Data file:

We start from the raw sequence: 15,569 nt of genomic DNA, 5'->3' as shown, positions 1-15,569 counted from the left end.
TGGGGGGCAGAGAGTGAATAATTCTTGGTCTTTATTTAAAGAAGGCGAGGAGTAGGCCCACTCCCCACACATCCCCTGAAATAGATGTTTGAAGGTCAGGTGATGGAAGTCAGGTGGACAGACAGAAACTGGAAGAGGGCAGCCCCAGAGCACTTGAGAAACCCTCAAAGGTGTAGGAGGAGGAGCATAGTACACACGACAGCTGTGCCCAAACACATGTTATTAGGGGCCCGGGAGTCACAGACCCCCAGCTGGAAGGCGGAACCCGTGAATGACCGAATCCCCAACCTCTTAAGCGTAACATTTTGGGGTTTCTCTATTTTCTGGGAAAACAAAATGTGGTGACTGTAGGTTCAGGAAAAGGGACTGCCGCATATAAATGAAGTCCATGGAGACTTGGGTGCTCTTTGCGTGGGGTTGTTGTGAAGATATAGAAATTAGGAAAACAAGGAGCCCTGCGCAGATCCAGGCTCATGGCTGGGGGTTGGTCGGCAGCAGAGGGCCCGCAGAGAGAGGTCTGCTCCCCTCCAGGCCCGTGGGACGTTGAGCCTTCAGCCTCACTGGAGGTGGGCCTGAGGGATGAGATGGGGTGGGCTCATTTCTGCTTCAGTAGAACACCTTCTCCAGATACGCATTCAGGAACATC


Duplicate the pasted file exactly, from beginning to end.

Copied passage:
We start from the raw sequence: 15,569 nt of genomic DNA, 5'->3' as shown, positions 1-15,569 counted from the left end.
TGGGGGGCAGAGAGTGAATAATTCTTGGTCTTTATTTAAAGAAGGCGAGGAGTAGGCCCACTCCCCACACATCCCCTGAAATAGATGTTTGAAGGTCAGGTGATGGAAGTCAGGTGGACAGACAGAAACTGGAAGAGGGCAGCCCCAGAGCACTTGAGAAACCCTCAAAGGTGTAGGAGGAGGAGCATAGTACACACGACAGCTGTGCCCAAACACATGTTATTAGGGGCCCGGGAGTCACAGACCCCCAGCTGGAAGGCGGAACCCGTGAATGACCGAATCCCCAACCTCTTAAGCGTAACATTTTGGGGTTTCTCTATTTTCTGGGAAAACAAAATGTGGTGACTGTAGGTTCAGGAAAAGGGACTGCCGCATATAAATGAAGTCCATGGAGACTTGGGTGCTCTTTGCGTGGGGTTGTTGTGAAGATATAGAAATTAGGAAAACAAGGAGCCCTGCGCAGATCCAGGCTCATGGCTGGGGGTTGGTCGGCAGCAGAGGGCCCGCAGAGAGAGGTCTGCTCCCCTCCAGGCCCGTGGGACGTTGAGCCTTCAGCCTCACTGGAGGTGGGCCTGAGGGATGAGATGGGGTGGGCTCATTTCTGCTTCAGTAGAACACCTTCTCCAGATACGCATTCAGGAACATC